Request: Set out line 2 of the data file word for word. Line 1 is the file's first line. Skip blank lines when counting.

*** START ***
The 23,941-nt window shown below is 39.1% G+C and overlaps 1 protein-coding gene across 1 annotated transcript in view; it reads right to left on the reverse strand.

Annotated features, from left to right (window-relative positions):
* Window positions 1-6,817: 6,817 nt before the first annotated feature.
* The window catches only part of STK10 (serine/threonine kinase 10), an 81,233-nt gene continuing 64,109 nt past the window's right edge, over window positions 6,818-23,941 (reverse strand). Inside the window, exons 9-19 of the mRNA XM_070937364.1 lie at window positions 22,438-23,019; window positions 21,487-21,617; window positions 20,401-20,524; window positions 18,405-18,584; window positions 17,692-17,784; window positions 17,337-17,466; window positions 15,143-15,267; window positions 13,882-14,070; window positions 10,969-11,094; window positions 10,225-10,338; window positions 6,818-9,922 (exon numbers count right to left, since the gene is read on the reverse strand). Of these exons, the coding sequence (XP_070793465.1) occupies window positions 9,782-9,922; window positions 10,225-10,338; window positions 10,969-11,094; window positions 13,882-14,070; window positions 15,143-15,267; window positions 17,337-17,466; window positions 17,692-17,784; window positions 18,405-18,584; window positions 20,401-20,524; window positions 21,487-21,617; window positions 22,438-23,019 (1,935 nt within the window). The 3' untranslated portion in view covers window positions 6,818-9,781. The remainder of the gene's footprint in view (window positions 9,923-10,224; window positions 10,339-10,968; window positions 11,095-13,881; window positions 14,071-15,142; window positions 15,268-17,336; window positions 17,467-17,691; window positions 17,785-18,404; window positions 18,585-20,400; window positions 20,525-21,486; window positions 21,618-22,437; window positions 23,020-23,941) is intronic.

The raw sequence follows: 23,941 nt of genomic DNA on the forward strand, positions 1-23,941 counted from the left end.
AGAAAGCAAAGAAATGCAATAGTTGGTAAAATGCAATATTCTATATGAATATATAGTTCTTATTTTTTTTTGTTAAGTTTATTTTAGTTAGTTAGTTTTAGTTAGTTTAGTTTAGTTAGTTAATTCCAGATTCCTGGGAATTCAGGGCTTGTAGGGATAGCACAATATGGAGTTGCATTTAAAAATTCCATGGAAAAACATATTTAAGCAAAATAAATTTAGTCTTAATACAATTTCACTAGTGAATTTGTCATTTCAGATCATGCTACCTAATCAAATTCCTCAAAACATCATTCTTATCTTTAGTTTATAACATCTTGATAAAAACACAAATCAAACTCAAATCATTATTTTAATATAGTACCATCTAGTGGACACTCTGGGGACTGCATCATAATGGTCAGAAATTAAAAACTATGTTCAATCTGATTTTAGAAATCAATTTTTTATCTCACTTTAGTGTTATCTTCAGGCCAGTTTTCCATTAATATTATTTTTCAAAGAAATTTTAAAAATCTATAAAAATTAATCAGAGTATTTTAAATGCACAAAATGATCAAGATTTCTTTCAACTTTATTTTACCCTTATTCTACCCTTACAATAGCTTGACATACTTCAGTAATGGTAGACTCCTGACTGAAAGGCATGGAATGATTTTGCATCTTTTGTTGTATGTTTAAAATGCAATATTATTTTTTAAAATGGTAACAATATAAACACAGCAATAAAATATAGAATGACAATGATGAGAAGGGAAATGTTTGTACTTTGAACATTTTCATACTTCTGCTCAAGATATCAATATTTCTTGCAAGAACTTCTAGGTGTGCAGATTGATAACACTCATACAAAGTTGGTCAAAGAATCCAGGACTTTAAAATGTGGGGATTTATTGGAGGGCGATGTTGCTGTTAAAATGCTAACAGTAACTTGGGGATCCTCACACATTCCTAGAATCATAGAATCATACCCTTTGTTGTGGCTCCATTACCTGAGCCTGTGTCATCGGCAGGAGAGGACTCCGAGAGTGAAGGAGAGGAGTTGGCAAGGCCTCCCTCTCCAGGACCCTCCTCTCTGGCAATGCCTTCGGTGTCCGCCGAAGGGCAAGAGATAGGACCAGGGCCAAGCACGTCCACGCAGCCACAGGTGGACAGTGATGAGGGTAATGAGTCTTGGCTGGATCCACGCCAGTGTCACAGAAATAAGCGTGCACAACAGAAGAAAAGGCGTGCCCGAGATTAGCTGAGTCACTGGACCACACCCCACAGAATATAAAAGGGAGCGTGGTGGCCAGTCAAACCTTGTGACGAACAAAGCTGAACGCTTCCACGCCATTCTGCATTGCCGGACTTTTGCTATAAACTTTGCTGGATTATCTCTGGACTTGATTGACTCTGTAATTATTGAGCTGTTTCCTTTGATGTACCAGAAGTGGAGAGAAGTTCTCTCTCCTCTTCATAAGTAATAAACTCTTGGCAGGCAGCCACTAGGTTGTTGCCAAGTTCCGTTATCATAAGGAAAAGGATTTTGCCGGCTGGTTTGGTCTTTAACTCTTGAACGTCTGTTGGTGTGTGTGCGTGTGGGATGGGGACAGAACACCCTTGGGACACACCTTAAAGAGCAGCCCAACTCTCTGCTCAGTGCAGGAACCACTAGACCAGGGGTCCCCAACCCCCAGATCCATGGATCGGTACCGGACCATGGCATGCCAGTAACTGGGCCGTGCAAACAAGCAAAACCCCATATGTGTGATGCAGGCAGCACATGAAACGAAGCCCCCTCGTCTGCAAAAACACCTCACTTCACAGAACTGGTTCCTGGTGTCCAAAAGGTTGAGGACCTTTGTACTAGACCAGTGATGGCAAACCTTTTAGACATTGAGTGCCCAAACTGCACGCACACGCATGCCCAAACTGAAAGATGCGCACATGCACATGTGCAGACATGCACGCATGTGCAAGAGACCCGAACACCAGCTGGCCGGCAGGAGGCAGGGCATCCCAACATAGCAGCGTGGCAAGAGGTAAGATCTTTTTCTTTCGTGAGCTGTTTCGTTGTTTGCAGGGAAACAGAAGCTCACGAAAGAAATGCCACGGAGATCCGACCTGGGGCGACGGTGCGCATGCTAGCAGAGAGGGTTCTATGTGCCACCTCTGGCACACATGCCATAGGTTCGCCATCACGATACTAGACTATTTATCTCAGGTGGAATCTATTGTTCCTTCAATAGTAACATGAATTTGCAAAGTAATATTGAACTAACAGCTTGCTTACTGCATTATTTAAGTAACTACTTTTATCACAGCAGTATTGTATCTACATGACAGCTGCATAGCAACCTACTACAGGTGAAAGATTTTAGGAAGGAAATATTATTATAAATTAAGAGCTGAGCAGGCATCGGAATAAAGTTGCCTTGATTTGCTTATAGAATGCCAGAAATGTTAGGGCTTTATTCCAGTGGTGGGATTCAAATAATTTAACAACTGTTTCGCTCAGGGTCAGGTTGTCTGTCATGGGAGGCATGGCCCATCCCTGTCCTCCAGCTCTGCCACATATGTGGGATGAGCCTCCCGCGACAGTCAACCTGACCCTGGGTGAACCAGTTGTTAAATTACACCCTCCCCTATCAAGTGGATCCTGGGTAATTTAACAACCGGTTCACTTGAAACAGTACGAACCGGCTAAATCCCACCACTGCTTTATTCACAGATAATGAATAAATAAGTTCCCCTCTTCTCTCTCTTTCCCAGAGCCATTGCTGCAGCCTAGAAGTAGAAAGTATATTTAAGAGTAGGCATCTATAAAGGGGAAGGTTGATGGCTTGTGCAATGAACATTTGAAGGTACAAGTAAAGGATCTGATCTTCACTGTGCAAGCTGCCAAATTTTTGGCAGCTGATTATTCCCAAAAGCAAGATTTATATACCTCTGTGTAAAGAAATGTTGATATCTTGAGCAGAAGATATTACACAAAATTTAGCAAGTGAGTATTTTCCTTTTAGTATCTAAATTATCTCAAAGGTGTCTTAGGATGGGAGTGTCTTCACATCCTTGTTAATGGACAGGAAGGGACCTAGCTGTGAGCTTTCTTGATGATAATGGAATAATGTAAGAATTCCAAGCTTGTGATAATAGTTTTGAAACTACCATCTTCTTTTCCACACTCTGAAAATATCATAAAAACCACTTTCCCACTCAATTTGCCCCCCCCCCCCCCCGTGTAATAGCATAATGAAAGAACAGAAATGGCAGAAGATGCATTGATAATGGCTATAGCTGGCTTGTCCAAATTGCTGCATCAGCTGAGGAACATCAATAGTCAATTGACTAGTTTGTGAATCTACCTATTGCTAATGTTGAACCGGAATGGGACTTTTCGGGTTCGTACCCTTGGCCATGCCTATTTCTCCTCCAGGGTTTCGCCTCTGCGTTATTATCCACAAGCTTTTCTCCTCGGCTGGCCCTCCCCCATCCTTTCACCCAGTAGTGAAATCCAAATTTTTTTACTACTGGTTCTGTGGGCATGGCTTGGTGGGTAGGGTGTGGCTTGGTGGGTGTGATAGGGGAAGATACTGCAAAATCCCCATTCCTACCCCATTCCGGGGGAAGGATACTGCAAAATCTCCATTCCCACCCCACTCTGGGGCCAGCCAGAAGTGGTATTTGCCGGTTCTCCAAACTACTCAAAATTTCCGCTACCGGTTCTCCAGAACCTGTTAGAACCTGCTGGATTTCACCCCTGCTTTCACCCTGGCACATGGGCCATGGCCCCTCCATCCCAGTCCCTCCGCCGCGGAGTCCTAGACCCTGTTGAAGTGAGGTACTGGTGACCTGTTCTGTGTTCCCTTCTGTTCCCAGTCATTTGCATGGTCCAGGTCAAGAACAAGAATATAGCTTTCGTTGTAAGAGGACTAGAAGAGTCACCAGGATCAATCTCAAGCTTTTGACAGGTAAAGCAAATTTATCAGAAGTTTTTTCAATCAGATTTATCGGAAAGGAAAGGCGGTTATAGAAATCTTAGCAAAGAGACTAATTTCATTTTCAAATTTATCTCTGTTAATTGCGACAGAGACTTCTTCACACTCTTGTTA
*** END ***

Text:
Annotated features, from left to right (window-relative positions):